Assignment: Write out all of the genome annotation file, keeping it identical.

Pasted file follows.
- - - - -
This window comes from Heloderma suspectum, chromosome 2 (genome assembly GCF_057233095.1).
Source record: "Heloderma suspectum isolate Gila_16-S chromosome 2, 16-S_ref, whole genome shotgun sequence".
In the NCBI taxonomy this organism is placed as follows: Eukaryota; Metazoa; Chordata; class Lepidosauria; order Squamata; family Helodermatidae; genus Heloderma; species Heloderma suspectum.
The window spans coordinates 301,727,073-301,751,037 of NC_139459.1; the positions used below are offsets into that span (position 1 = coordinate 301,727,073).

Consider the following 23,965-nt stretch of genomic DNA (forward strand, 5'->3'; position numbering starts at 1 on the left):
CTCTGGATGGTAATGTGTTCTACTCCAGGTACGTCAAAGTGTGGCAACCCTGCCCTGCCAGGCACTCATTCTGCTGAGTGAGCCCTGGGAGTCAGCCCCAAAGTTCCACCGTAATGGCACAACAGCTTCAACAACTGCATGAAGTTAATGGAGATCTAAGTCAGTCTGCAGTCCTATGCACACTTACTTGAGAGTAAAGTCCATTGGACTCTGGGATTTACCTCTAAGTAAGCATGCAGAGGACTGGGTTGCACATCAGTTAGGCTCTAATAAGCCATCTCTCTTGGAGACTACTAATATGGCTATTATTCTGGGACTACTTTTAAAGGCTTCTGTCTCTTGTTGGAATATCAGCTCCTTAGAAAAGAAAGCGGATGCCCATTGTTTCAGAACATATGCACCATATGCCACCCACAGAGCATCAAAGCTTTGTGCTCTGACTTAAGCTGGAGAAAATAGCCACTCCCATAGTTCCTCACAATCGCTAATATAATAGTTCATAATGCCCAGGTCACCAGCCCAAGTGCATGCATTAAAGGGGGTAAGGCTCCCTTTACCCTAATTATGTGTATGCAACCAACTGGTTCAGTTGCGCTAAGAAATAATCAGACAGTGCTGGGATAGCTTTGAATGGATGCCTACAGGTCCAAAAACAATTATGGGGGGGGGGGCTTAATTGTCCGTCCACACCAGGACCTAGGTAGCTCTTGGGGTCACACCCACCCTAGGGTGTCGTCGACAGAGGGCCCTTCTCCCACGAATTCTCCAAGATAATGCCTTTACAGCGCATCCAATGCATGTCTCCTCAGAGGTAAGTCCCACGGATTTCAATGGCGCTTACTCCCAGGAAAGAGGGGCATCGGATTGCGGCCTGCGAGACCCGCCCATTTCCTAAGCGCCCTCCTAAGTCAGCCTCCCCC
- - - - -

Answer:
This window comes from Heloderma suspectum, chromosome 2 (genome assembly GCF_057233095.1).
Source record: "Heloderma suspectum isolate Gila_16-S chromosome 2, 16-S_ref, whole genome shotgun sequence".
In the NCBI taxonomy this organism is placed as follows: Eukaryota; Metazoa; Chordata; class Lepidosauria; order Squamata; family Helodermatidae; genus Heloderma; species Heloderma suspectum.
The window spans coordinates 301,727,073-301,751,037 of NC_139459.1; the positions used below are offsets into that span (position 1 = coordinate 301,727,073).

Consider the following 23,965-nt stretch of genomic DNA (forward strand, 5'->3'; position numbering starts at 1 on the left):
CTCTGGATGGTAATGTGTTCTACTCCAGGTACGTCAAAGTGTGGCAACCCTGCCCTGCCAGGCACTCATTCTGCTGAGTGAGCCCTGGGAGTCAGCCCCAAAGTTCCACCGTAATGGCACAACAGCTTCAACAACTGCATGAAGTTAATGGAGATCTAAGTCAGTCTGCAGTCCTATGCACACTTACTTGAGAGTAAAGTCCATTGGACTCTGGGATTTACCTCTAAGTAAGCATGCAGAGGACTGGGTTGCACATCAGTTAGGCTCTAATAAGCCATCTCTCTTGGAGACTACTAATATGGCTATTATTCTGGGACTACTTTTAAAGGCTTCTGTCTCTTGTTGGAATATCAGCTCCTTAGAAAAGAAAGCGGATGCCCATTGTTTCAGAACATATGCACCATATGCCACCCACAGAGCATCAAAGCTTTGTGCTCTGACTTAAGCTGGAGAAAATAGCCACTCCCATAGTTCCTCACAATCGCTAATATAATAGTTCATAATGCCCAGGTCACCAGCCCAAGTGCATGCATTAAAGGGGGTAAGGCTCCCTTTACCCTAATTATGTGTATGCAACCAACTGGTTCAGTTGCGCTAAGAAATAATCAGACAGTGCTGGGATAGCTTTGAATGGATGCCTACAGGTCCAAAAACAATTATGGGGGGGGGGGCTTAATTGTCCGTCCACACCAGGACCTAGGTAGCTCTTGGGGTCACACCCACCCTAGGGTGTCGTCGACAGAGGGCCCTTCTCCCACGAATTCTCCAAGATAATGCCTTTACAGCGCATCCAATGCATGTCTCCTCAGAGGTAAGTCCCACGGATTTCAATGGCGCTTACTCCCAGGAAAGAGGGGCATCGGATTGCGGCCTGCGAGACCCGCCCATTTCCTAAGCGCCCTCCTAAGTCAGCCTCCCCC